Examining the Details

This post is the third in the series, "Documenting a First Lady"   The note recently located in the archive at William & Mary is extremely short, but in examining its few details, we are able to make connections to the larger picture of the Monroes' life in Washington, D.C.  The note reads: Mrs Monroe requests Mr Smith will be so good as send by the bearer Tom, one hundred Dollars to the account of Mr Monroe Saturday January 21th 1815 This is not the first reference to Elizabeth Monroe managing her own finances.  Bank records from the Monroes’ time in Washington show her withdrawing money for her own uses on other occasions as well. Given the glimpses of her independence and decisiveness shown in other surviving documents, it does not come as a surprise to see her accessing her own accounts in this way. The “Mr Smith” to whom the note is addressed is Richard Smith, cashier of the Bank of the United States in Washington.  The first record of the family's account with … [Read more...]

Documenting a First Lady

This post is the second in the series "Documenting a First Lady" When discussing First Lady Elizabeth Monroe and the paucity of her written record, the immediate follow-on question is nearly always “How many of her letters have survived?” Quantifying the documentary record of any historic figure relies heavily on semantics – specifically, what counts as a letter? As a document? Which are being considered? In this case, Mrs. Monroe's written records fall primarily into two categories: correspondence in which she is either the author or recipient, and documents written in her hand but that are not necessarily intended to be communicative, such as mortgages or transaction records, or instances where she assisted her husband in copying out his letters.   By limiting the parameters to items where she is either author or recipient, rather than amanuensis or signatory, staff at the Papers of James Monroe are currently aware of six letters.  These include three documents that … [Read more...]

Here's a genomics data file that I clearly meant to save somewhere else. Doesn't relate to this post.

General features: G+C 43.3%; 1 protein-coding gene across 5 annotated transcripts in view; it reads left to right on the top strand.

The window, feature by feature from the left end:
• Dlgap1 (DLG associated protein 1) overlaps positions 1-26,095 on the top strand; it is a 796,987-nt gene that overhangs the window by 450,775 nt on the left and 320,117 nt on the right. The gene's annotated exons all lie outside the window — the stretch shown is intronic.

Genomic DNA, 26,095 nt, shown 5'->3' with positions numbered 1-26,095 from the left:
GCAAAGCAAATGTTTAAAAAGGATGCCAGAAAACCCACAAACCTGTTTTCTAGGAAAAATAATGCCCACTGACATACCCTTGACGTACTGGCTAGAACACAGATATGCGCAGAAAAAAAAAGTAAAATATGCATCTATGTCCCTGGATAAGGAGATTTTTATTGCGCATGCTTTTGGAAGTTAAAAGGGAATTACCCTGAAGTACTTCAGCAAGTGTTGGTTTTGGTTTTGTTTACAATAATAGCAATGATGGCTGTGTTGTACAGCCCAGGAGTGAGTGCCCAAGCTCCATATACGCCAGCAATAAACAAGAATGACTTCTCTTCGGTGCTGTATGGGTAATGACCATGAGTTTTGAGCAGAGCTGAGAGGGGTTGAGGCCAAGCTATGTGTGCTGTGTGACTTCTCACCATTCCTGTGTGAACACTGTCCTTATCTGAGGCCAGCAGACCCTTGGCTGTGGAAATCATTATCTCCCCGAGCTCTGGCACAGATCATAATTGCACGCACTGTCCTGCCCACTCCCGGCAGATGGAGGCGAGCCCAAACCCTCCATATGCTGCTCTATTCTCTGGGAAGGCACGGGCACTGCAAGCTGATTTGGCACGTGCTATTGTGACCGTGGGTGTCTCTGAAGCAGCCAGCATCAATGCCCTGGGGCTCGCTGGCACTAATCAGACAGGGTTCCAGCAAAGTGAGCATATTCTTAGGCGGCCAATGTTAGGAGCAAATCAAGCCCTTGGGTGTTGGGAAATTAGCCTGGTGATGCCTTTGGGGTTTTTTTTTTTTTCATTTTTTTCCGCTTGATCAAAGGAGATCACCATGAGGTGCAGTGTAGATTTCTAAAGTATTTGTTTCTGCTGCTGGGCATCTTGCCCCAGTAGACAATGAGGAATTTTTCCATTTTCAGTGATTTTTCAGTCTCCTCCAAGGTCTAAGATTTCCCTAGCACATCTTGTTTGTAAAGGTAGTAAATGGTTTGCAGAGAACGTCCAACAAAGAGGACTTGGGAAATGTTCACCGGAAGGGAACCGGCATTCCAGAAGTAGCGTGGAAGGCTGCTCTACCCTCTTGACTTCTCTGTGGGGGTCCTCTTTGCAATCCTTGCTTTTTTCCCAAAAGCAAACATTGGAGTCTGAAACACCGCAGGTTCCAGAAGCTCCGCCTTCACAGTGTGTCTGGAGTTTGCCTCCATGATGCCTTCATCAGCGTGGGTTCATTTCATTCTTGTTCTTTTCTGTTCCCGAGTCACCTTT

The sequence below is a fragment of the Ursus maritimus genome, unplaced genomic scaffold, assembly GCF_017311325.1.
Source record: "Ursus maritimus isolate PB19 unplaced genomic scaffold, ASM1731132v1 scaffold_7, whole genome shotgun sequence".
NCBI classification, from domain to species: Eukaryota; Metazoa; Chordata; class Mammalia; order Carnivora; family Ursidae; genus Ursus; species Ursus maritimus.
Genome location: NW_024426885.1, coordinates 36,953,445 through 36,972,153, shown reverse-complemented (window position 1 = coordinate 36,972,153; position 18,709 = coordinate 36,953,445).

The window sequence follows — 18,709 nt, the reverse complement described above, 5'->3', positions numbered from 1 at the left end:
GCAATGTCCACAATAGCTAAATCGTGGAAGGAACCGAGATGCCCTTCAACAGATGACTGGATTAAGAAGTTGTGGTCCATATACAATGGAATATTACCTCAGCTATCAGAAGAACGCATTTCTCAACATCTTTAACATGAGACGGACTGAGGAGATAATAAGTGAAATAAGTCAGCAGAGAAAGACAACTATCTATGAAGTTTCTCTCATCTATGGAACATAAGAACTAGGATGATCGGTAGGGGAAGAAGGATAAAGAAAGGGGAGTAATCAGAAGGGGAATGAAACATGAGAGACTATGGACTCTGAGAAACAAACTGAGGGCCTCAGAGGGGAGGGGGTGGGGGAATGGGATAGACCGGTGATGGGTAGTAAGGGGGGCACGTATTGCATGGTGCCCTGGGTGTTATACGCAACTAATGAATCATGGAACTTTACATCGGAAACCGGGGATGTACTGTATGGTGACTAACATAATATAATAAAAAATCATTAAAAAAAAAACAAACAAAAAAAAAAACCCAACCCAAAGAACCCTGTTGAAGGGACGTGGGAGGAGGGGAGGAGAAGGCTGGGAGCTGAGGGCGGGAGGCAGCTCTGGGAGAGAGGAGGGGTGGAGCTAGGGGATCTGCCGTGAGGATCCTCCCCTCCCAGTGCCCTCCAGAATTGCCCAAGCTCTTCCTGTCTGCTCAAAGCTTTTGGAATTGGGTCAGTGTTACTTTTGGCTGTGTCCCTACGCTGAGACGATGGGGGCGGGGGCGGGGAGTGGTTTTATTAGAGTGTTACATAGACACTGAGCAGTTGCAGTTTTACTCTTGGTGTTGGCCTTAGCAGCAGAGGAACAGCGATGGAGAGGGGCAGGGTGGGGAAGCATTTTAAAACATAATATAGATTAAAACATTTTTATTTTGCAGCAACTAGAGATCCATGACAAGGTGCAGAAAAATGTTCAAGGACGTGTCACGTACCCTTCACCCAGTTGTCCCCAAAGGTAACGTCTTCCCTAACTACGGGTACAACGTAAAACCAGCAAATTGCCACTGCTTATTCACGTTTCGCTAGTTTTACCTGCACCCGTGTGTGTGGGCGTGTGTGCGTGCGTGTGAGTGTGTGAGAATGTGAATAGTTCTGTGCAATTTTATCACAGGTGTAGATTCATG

New First Lady Document Identified

  This post is the first in the series "Documenting a First Lady" Conditioned as we are to the accessible and often voluminous correspondence of many early Americans, it frequently comes as a surprise to both the public and scholars to find out that there are fewer than a half-dozen surviving documents written by Elizabeth Kortright Monroe.  According to their daughter, Eliza Hay, James Monroe burned his wife’s correspondence following her death in 1830.  Such an act would not have been considered unusual by their contemporaries, as individuals of this era held a strongly defined sense of what constituted private, rather than public, correspondence. To historians, however, the five letters that currently constitute Elizabeth Monroe’s entire body of correspondence function as a tarnished mirror, allowing only fleeting and incomplete glimpses of this enigmatic First Lady.   For decades, only one letter in her handwriting was known to have survived.   Addressed … [Read more...]